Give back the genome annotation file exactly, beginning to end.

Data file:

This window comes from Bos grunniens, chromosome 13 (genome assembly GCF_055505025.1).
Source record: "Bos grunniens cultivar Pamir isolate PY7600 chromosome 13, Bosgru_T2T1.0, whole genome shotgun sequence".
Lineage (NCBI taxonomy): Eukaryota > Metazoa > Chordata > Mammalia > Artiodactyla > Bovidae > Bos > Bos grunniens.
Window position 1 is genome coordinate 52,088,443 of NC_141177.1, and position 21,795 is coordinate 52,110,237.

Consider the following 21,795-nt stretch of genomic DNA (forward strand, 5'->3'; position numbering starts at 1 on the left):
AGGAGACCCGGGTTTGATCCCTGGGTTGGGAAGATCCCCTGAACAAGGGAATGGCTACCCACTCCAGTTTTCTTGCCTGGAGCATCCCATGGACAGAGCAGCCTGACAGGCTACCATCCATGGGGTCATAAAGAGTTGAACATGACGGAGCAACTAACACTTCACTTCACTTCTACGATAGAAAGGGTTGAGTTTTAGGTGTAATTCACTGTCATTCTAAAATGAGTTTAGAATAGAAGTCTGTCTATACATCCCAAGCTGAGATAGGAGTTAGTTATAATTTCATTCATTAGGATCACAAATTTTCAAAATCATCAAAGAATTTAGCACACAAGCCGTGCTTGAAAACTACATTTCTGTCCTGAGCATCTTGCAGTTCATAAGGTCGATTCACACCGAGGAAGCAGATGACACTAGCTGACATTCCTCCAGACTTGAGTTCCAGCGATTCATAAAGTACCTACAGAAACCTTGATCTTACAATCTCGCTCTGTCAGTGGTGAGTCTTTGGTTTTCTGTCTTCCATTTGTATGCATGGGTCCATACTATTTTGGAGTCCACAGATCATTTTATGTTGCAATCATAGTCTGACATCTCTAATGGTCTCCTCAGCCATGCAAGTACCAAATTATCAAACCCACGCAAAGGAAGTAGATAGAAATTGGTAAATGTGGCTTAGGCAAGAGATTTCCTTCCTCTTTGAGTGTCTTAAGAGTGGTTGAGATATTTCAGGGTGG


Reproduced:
This window comes from Bos grunniens, chromosome 13 (genome assembly GCF_055505025.1).
Source record: "Bos grunniens cultivar Pamir isolate PY7600 chromosome 13, Bosgru_T2T1.0, whole genome shotgun sequence".
Lineage (NCBI taxonomy): Eukaryota > Metazoa > Chordata > Mammalia > Artiodactyla > Bovidae > Bos > Bos grunniens.
Window position 1 is genome coordinate 52,088,443 of NC_141177.1, and position 21,795 is coordinate 52,110,237.

Consider the following 21,795-nt stretch of genomic DNA (forward strand, 5'->3'; position numbering starts at 1 on the left):
AGGAGACCCGGGTTTGATCCCTGGGTTGGGAAGATCCCCTGAACAAGGGAATGGCTACCCACTCCAGTTTTCTTGCCTGGAGCATCCCATGGACAGAGCAGCCTGACAGGCTACCATCCATGGGGTCATAAAGAGTTGAACATGACGGAGCAACTAACACTTCACTTCACTTCTACGATAGAAAGGGTTGAGTTTTAGGTGTAATTCACTGTCATTCTAAAATGAGTTTAGAATAGAAGTCTGTCTATACATCCCAAGCTGAGATAGGAGTTAGTTATAATTTCATTCATTAGGATCACAAATTTTCAAAATCATCAAAGAATTTAGCACACAAGCCGTGCTTGAAAACTACATTTCTGTCCTGAGCATCTTGCAGTTCATAAGGTCGATTCACACCGAGGAAGCAGATGACACTAGCTGACATTCCTCCAGACTTGAGTTCCAGCGATTCATAAAGTACCTACAGAAACCTTGATCTTACAATCTCGCTCTGTCAGTGGTGAGTCTTTGGTTTTCTGTCTTCCATTTGTATGCATGGGTCCATACTATTTTGGAGTCCACAGATCATTTTATGTTGCAATCATAGTCTGACATCTCTAATGGTCTCCTCAGCCATGCAAGTACCAAATTATCAAACCCACGCAAAGGAAGTAGATAGAAATTGGTAAATGTGGCTTAGGCAAGAGATTTCCTTCCTCTTTGAGTGTCTTAAGAGTGGTTGAGATATTTCAGGGTGG